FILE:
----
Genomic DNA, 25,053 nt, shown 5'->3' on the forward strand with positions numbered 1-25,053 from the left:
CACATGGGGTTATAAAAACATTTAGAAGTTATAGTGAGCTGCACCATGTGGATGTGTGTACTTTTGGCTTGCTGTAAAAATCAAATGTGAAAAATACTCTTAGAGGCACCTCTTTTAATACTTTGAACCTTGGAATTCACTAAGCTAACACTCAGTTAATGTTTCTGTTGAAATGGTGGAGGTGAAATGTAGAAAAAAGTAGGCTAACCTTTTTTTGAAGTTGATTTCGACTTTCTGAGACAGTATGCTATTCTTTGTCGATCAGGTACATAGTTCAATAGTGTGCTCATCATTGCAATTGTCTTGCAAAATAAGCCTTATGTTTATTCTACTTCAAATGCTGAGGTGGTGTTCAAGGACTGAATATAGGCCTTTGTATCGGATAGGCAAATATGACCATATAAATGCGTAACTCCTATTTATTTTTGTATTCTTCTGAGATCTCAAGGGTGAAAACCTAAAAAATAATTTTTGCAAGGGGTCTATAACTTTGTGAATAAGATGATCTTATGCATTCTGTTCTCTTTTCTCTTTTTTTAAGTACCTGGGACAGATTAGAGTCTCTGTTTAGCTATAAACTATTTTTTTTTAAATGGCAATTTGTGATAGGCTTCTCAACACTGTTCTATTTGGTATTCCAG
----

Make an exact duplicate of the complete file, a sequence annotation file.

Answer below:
Genomic DNA, 25,053 nt, shown 5'->3' on the forward strand with positions numbered 1-25,053 from the left:
CACATGGGGTTATAAAAACATTTAGAAGTTATAGTGAGCTGCACCATGTGGATGTGTGTACTTTTGGCTTGCTGTAAAAATCAAATGTGAAAAATACTCTTAGAGGCACCTCTTTTAATACTTTGAACCTTGGAATTCACTAAGCTAACACTCAGTTAATGTTTCTGTTGAAATGGTGGAGGTGAAATGTAGAAAAAAGTAGGCTAACCTTTTTTTGAAGTTGATTTCGACTTTCTGAGACAGTATGCTATTCTTTGTCGATCAGGTACATAGTTCAATAGTGTGCTCATCATTGCAATTGTCTTGCAAAATAAGCCTTATGTTTATTCTACTTCAAATGCTGAGGTGGTGTTCAAGGACTGAATATAGGCCTTTGTATCGGATAGGCAAATATGACCATATAAATGCGTAACTCCTATTTATTTTTGTATTCTTCTGAGATCTCAAGGGTGAAAACCTAAAAAATAATTTTTGCAAGGGGTCTATAACTTTGTGAATAAGATGATCTTATGCATTCTGTTCTCTTTTCTCTTTTTTTAAGTACCTGGGACAGATTAGAGTCTCTGTTTAGCTATAAACTATTTTTTTTTAAATGGCAATTTGTGATAGGCTTCTCAACACTGTTCTATTTGGTATTCCAG